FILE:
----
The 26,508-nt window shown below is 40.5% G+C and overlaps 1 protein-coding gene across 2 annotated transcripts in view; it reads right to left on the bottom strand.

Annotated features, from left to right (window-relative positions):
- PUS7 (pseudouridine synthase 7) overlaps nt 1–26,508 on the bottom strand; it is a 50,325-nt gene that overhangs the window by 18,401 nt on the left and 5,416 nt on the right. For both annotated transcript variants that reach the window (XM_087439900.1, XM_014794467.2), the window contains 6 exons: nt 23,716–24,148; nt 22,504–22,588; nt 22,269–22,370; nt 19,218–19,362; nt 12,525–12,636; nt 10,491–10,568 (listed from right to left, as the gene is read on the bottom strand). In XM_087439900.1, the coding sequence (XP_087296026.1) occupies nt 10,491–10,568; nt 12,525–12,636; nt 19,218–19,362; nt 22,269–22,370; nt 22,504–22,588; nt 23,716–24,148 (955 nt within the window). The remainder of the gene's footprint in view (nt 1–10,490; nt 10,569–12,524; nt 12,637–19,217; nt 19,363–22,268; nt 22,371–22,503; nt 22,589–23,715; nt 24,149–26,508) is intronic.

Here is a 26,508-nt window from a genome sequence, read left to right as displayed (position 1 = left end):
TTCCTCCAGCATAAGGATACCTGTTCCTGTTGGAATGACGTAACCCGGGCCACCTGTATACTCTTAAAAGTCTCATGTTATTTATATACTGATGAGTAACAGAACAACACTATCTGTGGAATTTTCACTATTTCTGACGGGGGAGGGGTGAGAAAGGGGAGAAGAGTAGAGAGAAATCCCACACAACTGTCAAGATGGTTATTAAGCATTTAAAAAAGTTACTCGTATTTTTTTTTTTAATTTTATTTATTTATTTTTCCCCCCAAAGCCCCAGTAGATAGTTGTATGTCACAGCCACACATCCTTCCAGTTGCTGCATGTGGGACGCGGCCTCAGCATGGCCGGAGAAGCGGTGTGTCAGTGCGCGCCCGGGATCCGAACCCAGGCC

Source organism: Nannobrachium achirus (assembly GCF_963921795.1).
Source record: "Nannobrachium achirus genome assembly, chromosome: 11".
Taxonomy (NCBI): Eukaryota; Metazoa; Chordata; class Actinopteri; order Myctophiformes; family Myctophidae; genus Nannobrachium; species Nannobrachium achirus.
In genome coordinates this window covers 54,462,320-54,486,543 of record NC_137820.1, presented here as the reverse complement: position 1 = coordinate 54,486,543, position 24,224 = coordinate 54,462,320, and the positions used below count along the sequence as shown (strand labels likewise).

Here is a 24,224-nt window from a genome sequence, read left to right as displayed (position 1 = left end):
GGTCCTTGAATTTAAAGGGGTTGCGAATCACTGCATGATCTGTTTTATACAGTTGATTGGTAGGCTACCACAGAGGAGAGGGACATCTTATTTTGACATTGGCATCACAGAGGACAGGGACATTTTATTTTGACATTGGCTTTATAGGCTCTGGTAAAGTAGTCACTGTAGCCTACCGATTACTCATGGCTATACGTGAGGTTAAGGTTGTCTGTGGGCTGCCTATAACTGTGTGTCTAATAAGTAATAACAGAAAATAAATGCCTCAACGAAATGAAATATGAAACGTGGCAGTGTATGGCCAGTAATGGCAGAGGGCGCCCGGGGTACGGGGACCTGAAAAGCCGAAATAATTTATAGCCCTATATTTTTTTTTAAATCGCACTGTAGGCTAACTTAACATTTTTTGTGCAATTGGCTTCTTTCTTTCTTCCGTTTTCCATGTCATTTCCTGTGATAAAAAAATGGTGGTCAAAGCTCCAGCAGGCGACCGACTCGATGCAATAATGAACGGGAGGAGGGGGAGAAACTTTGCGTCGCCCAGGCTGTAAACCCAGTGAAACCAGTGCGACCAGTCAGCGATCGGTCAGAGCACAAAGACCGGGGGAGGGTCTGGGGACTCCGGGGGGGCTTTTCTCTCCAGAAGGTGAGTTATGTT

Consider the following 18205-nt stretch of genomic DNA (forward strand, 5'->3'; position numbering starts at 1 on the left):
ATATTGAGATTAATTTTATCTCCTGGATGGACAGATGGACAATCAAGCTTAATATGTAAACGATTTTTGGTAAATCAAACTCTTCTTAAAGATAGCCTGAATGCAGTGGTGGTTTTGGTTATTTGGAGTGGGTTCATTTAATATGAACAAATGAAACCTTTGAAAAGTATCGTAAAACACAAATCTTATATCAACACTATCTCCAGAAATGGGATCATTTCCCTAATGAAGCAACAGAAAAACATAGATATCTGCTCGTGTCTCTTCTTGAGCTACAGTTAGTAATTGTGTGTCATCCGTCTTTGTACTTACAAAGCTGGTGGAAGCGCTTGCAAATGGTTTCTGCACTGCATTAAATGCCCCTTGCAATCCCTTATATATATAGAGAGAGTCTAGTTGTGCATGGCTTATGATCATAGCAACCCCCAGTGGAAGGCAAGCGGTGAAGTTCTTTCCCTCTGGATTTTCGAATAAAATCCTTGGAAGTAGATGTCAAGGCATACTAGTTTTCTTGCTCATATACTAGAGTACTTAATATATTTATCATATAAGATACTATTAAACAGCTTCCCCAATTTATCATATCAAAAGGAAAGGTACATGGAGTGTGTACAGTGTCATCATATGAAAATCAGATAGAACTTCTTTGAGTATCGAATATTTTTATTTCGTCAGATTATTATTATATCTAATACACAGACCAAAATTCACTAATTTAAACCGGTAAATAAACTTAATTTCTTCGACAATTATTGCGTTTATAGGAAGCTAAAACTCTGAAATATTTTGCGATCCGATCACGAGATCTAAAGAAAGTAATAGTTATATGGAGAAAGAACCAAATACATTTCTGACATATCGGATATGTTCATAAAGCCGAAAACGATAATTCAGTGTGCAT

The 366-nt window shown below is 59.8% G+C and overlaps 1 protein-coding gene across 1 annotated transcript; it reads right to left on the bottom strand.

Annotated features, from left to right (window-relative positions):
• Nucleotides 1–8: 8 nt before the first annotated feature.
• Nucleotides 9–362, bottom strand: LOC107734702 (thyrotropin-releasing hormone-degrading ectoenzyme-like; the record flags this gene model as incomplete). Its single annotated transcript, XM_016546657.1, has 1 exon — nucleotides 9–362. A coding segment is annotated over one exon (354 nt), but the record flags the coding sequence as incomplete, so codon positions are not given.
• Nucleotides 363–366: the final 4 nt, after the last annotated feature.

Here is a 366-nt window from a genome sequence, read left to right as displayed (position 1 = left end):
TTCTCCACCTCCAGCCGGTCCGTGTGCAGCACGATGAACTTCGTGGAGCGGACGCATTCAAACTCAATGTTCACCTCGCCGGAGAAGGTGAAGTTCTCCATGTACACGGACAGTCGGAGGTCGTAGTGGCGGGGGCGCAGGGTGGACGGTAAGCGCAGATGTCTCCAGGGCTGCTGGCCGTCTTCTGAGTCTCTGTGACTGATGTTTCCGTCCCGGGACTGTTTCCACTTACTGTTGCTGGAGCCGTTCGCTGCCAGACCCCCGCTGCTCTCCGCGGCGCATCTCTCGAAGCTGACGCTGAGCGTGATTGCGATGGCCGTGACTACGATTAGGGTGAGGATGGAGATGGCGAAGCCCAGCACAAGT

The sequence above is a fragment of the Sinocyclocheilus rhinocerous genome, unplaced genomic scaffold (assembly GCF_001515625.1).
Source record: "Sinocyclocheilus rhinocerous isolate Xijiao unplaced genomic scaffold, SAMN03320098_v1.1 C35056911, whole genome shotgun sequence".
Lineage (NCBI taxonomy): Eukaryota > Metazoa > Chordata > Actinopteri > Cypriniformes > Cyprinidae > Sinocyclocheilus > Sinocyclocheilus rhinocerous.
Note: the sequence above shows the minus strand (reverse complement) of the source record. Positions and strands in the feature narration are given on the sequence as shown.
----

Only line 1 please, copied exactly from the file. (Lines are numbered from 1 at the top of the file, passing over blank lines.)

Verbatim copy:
The 26,508-nt window shown below is 40.5% G+C and overlaps 1 protein-coding gene across 2 annotated transcripts in view; it reads right to left on the bottom strand.